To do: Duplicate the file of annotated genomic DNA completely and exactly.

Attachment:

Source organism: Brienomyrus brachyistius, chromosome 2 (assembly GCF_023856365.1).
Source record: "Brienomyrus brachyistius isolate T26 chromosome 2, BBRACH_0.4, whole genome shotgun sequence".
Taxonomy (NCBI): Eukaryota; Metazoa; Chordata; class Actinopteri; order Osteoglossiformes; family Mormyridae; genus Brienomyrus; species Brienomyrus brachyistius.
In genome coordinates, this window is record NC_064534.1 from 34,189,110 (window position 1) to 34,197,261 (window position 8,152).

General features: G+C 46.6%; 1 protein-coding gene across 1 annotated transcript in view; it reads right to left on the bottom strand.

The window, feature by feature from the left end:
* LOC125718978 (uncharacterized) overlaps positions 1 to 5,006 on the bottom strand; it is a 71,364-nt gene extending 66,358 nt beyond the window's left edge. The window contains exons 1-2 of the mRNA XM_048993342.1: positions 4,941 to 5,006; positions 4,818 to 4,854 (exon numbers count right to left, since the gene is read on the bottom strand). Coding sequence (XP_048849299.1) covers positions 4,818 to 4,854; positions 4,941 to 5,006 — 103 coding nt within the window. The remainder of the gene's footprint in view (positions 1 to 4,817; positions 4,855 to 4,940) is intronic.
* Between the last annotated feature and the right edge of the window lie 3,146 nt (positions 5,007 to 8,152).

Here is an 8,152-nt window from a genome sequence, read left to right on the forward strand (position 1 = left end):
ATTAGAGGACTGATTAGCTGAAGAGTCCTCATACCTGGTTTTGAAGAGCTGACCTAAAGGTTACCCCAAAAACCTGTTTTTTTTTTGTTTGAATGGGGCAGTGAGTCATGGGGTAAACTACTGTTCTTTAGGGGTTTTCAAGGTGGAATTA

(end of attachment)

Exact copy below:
Source organism: Brienomyrus brachyistius, chromosome 2 (assembly GCF_023856365.1).
Source record: "Brienomyrus brachyistius isolate T26 chromosome 2, BBRACH_0.4, whole genome shotgun sequence".
Taxonomy (NCBI): Eukaryota; Metazoa; Chordata; class Actinopteri; order Osteoglossiformes; family Mormyridae; genus Brienomyrus; species Brienomyrus brachyistius.
In genome coordinates, this window is record NC_064534.1 from 34,189,110 (window position 1) to 34,197,261 (window position 8,152).

General features: G+C 46.6%; 1 protein-coding gene across 1 annotated transcript in view; it reads right to left on the bottom strand.

The window, feature by feature from the left end:
* LOC125718978 (uncharacterized) overlaps positions 1 to 5,006 on the bottom strand; it is a 71,364-nt gene extending 66,358 nt beyond the window's left edge. The window contains exons 1-2 of the mRNA XM_048993342.1: positions 4,941 to 5,006; positions 4,818 to 4,854 (exon numbers count right to left, since the gene is read on the bottom strand). Coding sequence (XP_048849299.1) covers positions 4,818 to 4,854; positions 4,941 to 5,006 — 103 coding nt within the window. The remainder of the gene's footprint in view (positions 1 to 4,817; positions 4,855 to 4,940) is intronic.
* Between the last annotated feature and the right edge of the window lie 3,146 nt (positions 5,007 to 8,152).

Here is an 8,152-nt window from a genome sequence, read left to right on the forward strand (position 1 = left end):
ATTAGAGGACTGATTAGCTGAAGAGTCCTCATACCTGGTTTTGAAGAGCTGACCTAAAGGTTACCCCAAAAACCTGTTTTTTTTTTGTTTGAATGGGGCAGTGAGTCATGGGGTAAACTACTGTTCTTTAGGGGTTTTCAAGGTGGAATTA